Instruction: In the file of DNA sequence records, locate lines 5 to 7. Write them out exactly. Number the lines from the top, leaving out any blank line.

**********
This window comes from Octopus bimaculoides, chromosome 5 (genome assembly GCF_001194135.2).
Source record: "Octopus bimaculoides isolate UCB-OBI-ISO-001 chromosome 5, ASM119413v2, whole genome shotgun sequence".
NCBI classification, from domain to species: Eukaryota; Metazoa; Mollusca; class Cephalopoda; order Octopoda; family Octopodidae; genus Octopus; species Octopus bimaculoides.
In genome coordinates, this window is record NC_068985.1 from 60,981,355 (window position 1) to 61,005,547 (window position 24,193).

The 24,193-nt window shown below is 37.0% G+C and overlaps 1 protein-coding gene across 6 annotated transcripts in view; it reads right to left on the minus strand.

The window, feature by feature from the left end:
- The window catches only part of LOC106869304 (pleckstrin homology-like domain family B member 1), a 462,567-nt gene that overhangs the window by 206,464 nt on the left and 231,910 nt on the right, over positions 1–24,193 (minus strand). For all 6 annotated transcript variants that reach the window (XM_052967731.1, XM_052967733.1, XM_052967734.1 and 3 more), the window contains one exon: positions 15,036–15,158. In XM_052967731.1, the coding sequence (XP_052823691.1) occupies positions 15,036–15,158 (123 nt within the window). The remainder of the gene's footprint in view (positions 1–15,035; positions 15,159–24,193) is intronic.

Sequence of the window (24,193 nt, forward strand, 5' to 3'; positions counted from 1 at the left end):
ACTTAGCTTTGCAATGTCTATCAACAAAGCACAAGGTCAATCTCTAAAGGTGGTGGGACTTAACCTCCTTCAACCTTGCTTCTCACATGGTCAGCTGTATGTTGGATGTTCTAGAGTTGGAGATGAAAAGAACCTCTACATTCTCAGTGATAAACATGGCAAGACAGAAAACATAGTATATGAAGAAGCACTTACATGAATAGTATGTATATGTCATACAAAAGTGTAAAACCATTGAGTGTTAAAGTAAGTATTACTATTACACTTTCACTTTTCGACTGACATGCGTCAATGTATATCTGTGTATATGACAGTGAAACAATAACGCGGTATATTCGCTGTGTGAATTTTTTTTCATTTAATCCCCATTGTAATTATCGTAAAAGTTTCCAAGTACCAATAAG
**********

The 24,193-nt window shown below is 37.0% G+C and overlaps 1 protein-coding gene across 6 annotated transcripts in view; it reads right to left on the minus strand.

The window, feature by feature from the left end:
- The window catches only part of LOC106869304 (pleckstrin homology-like domain family B member 1), a 462,567-nt gene that overhangs the window by 206,464 nt on the left and 231,910 nt on the right, over positions 1–24,193 (minus strand). For all 6 annotated transcript variants that reach the window (XM_052967731.1, XM_052967733.1, XM_052967734.1 and 3 more), the window contains one exon: positions 15,036–15,158. In XM_052967731.1, the coding sequence (XP_052823691.1) occupies positions 15,036–15,158 (123 nt within the window). The remainder of the gene's footprint in view (positions 1–15,035; positions 15,159–24,193) is intronic.